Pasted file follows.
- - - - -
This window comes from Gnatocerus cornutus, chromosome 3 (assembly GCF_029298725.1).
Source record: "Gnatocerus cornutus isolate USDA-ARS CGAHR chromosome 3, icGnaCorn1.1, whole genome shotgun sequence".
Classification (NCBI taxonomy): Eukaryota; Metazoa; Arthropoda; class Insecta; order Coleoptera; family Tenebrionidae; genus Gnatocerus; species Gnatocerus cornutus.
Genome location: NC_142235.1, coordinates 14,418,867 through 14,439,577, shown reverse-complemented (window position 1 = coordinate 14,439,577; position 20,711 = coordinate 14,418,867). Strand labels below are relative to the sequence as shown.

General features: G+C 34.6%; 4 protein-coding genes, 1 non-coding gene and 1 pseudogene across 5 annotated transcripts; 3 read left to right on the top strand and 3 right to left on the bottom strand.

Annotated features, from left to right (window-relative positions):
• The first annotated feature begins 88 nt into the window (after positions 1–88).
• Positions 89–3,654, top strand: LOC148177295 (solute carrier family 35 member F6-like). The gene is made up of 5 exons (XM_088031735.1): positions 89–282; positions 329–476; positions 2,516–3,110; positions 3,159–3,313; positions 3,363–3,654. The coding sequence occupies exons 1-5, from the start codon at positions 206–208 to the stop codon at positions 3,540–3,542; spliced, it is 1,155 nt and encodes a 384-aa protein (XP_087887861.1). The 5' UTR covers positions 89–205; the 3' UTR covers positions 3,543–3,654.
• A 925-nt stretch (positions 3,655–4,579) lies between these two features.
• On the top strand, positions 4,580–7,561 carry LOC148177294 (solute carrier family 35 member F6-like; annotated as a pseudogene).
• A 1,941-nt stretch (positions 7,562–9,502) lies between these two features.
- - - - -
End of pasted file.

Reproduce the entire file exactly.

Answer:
This window comes from Gnatocerus cornutus, chromosome 3 (assembly GCF_029298725.1).
Source record: "Gnatocerus cornutus isolate USDA-ARS CGAHR chromosome 3, icGnaCorn1.1, whole genome shotgun sequence".
Classification (NCBI taxonomy): Eukaryota; Metazoa; Arthropoda; class Insecta; order Coleoptera; family Tenebrionidae; genus Gnatocerus; species Gnatocerus cornutus.
Genome location: NC_142235.1, coordinates 14,418,867 through 14,439,577, shown reverse-complemented (window position 1 = coordinate 14,439,577; position 20,711 = coordinate 14,418,867). Strand labels below are relative to the sequence as shown.

General features: G+C 34.6%; 4 protein-coding genes, 1 non-coding gene and 1 pseudogene across 5 annotated transcripts; 3 read left to right on the top strand and 3 right to left on the bottom strand.

Annotated features, from left to right (window-relative positions):
• The first annotated feature begins 88 nt into the window (after positions 1–88).
• Positions 89–3,654, top strand: LOC148177295 (solute carrier family 35 member F6-like). The gene is made up of 5 exons (XM_088031735.1): positions 89–282; positions 329–476; positions 2,516–3,110; positions 3,159–3,313; positions 3,363–3,654. The coding sequence occupies exons 1-5, from the start codon at positions 206–208 to the stop codon at positions 3,540–3,542; spliced, it is 1,155 nt and encodes a 384-aa protein (XP_087887861.1). The 5' UTR covers positions 89–205; the 3' UTR covers positions 3,543–3,654.
• A 925-nt stretch (positions 3,655–4,579) lies between these two features.
• On the top strand, positions 4,580–7,561 carry LOC148177294 (solute carrier family 35 member F6-like; annotated as a pseudogene).
• A 1,941-nt stretch (positions 7,562–9,502) lies between these two features.